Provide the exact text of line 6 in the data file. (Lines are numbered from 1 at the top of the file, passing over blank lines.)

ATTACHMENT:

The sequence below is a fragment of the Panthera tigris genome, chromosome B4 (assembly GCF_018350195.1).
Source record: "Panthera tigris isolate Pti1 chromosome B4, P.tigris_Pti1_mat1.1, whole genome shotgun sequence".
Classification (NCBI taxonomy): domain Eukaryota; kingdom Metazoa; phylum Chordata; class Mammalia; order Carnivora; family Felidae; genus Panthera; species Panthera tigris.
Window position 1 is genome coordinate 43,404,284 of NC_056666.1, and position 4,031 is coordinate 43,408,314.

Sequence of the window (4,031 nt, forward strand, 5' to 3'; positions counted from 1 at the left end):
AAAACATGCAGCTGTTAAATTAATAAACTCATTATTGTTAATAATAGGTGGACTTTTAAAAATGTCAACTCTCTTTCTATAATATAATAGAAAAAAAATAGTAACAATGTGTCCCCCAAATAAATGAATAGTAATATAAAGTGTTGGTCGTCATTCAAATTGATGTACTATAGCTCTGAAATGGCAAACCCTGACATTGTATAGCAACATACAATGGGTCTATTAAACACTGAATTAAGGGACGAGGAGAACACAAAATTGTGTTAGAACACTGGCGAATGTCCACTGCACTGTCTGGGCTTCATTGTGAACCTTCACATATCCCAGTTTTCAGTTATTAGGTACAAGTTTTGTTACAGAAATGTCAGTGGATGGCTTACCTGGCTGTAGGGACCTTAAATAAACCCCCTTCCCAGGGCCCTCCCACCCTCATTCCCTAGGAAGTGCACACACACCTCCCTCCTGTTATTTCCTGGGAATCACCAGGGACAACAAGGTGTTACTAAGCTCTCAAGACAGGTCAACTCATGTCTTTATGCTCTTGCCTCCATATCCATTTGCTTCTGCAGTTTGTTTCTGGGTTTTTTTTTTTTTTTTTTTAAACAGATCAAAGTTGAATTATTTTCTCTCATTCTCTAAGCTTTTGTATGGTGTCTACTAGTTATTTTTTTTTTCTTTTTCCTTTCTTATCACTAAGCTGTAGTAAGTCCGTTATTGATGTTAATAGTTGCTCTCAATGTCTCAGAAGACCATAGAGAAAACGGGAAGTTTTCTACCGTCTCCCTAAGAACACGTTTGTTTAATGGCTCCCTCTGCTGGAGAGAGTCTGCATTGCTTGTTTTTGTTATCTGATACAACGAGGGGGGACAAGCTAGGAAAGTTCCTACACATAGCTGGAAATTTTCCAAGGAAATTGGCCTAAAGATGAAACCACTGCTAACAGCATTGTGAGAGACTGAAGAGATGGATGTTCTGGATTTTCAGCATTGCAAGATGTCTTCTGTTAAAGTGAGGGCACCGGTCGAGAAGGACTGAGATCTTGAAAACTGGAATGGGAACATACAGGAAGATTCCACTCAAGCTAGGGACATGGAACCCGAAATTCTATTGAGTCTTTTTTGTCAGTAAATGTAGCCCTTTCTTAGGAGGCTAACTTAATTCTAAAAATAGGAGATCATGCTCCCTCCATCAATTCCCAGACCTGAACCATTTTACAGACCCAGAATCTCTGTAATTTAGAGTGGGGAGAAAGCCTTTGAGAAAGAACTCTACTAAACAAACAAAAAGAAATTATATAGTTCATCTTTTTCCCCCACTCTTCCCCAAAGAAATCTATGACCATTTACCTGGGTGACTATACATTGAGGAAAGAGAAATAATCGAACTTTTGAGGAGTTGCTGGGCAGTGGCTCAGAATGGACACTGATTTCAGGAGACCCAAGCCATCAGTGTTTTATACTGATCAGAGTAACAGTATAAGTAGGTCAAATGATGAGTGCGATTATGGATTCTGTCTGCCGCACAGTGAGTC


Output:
AAAACATGCAGCTGTTAAATTAATAAACTCATTATTGTTAATAATAGGTGGACTTTTAAAAATGTCAACTCTCTTTCTATAATATAATAGAAAAAAAATAGTAACAATGTGTCCCCCAAATAAATGAATAGTAATATAAAGTGTTGGTCGTCATTCAAATTGATGTACTATAGCTCTGAAATGGCAAACCCTGACATTGTATAGCAACATACAATGGGTCTATTAAACACTGAATTAAGGGACGAGGAGAACACAAAATTGTGTTAGAACACTGGCGAATGTCCACTGCACTGTCTGGGCTTCATTGTGAACCTTCACATATCCCAGTTTTCAGTTATTAGGTACAAGTTTTGTTACAGAAATGTCAGTGGATGGCTTACCTGGCTGTAGGGACCTTAAATAAACCCCCTTCCCAGGGCCCTCCCACCCTCATTCCCTAGGAAGTGCACACACACCTCCCTCCTGTTATTTCCTGGGAATCACCAGGGACAACAAGGTGTTACTAAGCTCTCAAGACAGGTCAACTCATGTCTTTATGCTCTTGCCTCCATATCCATTTGCTTCTGCAGTTTGTTTCTGGGTTTTTTTTTTTTTTTTTTTAAACAGATCAAAGTTGAATTATTTTCTCTCATTCTCTAAGCTTTTGTATGGTGTCTACTAGTTATTTTTTTTTTCTTTTTCCTTTCTTATCACTAAGCTGTAGTAAGTCCGTTATTGATGTTAATAGTTGCTCTCAATGTCTCAGAAGACCATAGAGAAAACGGGAAGTTTTCTACCGTCTCCCTAAGAACACGTTTGTTTAATGGCTCCCTCTGCTGGAGAGAGTCTGCATTGCTTGTTTTTGTTATCTGATACAACGAGGGGGGACAAGCTAGGAAAGTTCCTACACATAGCTGGAAATTTTCCAAGGAAATTGGCCTAAAGATGAAACCACTGCTAACAGCATTGTGAGAGACTGAAGAGATGGATGTTCTGGATTTTCAGCATTGCAAGATGTCTTCTGTTAAAGTGAGGGCACCGGTCGAGAAGGACTGAGATCTTGAAAACTGGAATGGGAACATACAGGAAGATTCCACTCAAGCTAGGGACATGGAACCCGAAATTCTATTGAGTCTTTTTTGTCAGTAAATGTAGCCCTTTCTTAGGAGGCTAACTTAATTCTAAAAATAGGAGATCATGCTCCCTCCATCAATTCCCAGACCTGAACCATTTTACAGACCCAGAATCTCTGTAATTTAGAGTGGGGAGAAAGCCTTTGAGAAAGAACTCTACTAAACAAACAAAAAGAAATTATATAGTTCATCTTTTTCCCCCACTCTTCCCCAAAGAAATCTATGACCATTTACCTGGGTGACTATACATTGAGGAAAGAGAAATAATCGAACTTTTGAGGAGTTGCTGGGCAGTGGCTCAGAATGGACACTGATTTCAGGAGACCCAAGCCATCAGTGTTTTATACTGATCAGAGTAACAGTATAAGTAGGTCAAATGATGAGTGCGATTATGGATTCTGTCTGCCGCACAGTGAGTC